Campaigners for a cherished Leeds mill building are calling on its new owners to reach out to the arts and heritage communities - and ‘help us tell and re-tell the Temple Works story’.
The fate of Temple Works, in Marshall Street, Holbeck, has been the topic of much discussion in recent months.
The building, built in 1836, is much loved by heritage campaigners, and its unique Egyptian-inspired design and former status as ‘the biggest room in the world’ have become a part of the fabric of the wider Leeds story.
But question marks have loomed over its fate in recent months, after fashion brand Burberry dropped its interest in the building in the wake of the Brexit referendum, with its option being allowed to lapse in July.
But in a surprise move, CEG - the firm behind the successful Kirkstall Forge development and other projects in the South Bank regeneration area - has swooped in with a rescue plan, and taken on what it knows is a mammoth challenge.
The firm’s development director Jon Kenny told the YEP this week that his team was still “getting to grips with this amazing heritage asset, this wonderful building, this pride of Leeds”, and is under no illusions about the sheer scale of the task ahead.
“It is a huge responsibility but something which we hope to be able to bring forward with an exciting future,” he said,
That exciting future is something many people who cherish the building are keen to have a say in.
Phil Kirby is the former co-director of Temple Works Leeds, a now defunct social enterprise which was set up to promote the building as an events space.
The group held scores of events over the years, and had a regular stream of national and international visitors before being evicted when Burberry’s interest started.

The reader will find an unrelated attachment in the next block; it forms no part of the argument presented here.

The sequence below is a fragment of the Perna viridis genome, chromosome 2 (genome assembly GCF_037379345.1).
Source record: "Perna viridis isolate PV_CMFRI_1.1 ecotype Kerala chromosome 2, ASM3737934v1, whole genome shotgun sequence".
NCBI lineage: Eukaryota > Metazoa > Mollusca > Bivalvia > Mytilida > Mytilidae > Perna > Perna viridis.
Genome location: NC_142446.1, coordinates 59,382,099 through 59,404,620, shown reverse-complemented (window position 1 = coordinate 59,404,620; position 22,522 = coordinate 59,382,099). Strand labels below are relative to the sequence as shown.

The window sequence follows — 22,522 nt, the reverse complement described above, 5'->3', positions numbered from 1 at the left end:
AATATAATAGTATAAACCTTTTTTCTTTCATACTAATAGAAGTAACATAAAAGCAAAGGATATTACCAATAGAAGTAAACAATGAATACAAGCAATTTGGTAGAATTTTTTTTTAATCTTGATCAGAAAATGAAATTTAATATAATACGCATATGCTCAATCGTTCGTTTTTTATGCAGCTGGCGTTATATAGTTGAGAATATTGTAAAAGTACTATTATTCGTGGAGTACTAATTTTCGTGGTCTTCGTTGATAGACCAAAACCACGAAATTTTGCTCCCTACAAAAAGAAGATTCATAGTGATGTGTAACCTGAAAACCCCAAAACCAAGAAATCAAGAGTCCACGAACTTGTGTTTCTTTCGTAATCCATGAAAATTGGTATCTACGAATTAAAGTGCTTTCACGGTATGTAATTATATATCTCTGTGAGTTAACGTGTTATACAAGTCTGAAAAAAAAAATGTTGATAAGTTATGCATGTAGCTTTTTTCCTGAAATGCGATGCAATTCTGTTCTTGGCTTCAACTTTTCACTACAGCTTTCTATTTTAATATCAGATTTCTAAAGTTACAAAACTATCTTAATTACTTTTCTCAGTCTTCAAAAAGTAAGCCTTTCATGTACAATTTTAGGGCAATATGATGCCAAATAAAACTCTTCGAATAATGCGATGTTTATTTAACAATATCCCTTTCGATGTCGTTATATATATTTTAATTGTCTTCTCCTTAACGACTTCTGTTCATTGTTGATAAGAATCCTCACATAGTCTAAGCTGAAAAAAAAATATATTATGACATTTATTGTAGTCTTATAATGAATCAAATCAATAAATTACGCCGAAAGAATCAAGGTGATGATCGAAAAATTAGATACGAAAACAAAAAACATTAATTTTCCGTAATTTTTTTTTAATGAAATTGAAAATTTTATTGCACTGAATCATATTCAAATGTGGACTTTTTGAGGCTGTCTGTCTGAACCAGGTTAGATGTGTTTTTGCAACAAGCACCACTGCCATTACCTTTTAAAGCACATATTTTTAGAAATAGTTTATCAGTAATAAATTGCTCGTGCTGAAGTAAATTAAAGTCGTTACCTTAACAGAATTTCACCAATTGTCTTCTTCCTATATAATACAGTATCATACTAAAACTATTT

He said he and fellow heritage campaigners are still heavily invested in the building’s future, and are keen to work with CEG on drawing up both interim plans for the site and its longer term future.
He said it was important to “continue to tell the Temple Works story now they [CEG] are part of it”.
Mr Kirby said running more tours in the building would be a great start.
He conducted almost 600 tours over the years and still gets requests most weeks to show people around.
He is also still in contact with a lot of the people who were involved in the original project - artists, academics, events people and locals - who are still keen to be involved.
“There’s a fund of goodwill and passion that CEG could tap into,” he told the YEP.
“I’m most keen to keep telling the story of Temple Works.
“I first got involved as writer-in-residence. Obviously CEG are part of that story now and I’d like to continue documenting and commenting on the process.”
Phil and fellow campaigners are also putting together a photo book, published by a local enterprise, “to keep the idea in people’s heads that the place hasn’t been abandoned or empty for the previous few years”.
Other ideas being put forward include indie film nights.
“Everyone knows and accepts Temple Works won’t be the same but there’s also a huge wealth of knowledge, passion, insight and experience built up over the past decade that CEG would be daft to ignore,” he said.
“And there’s things we can do now.
“We should be taking people round, talking about it, enthusing people.”
Phil is also involved with a project called Thinking Through the City, showing films about important thinkers who made programmes about Leeds. One of the ideas is to recreate a famous scene with late poet laureate Sir John Betjeman, in his BBC film ‘A Poet Goes North’, which was filmed on the roof of Temple Works, He said a lot of the films are critical of developers and the impact they have had on the city, so “it would be good for CEG to start a dialogue too”.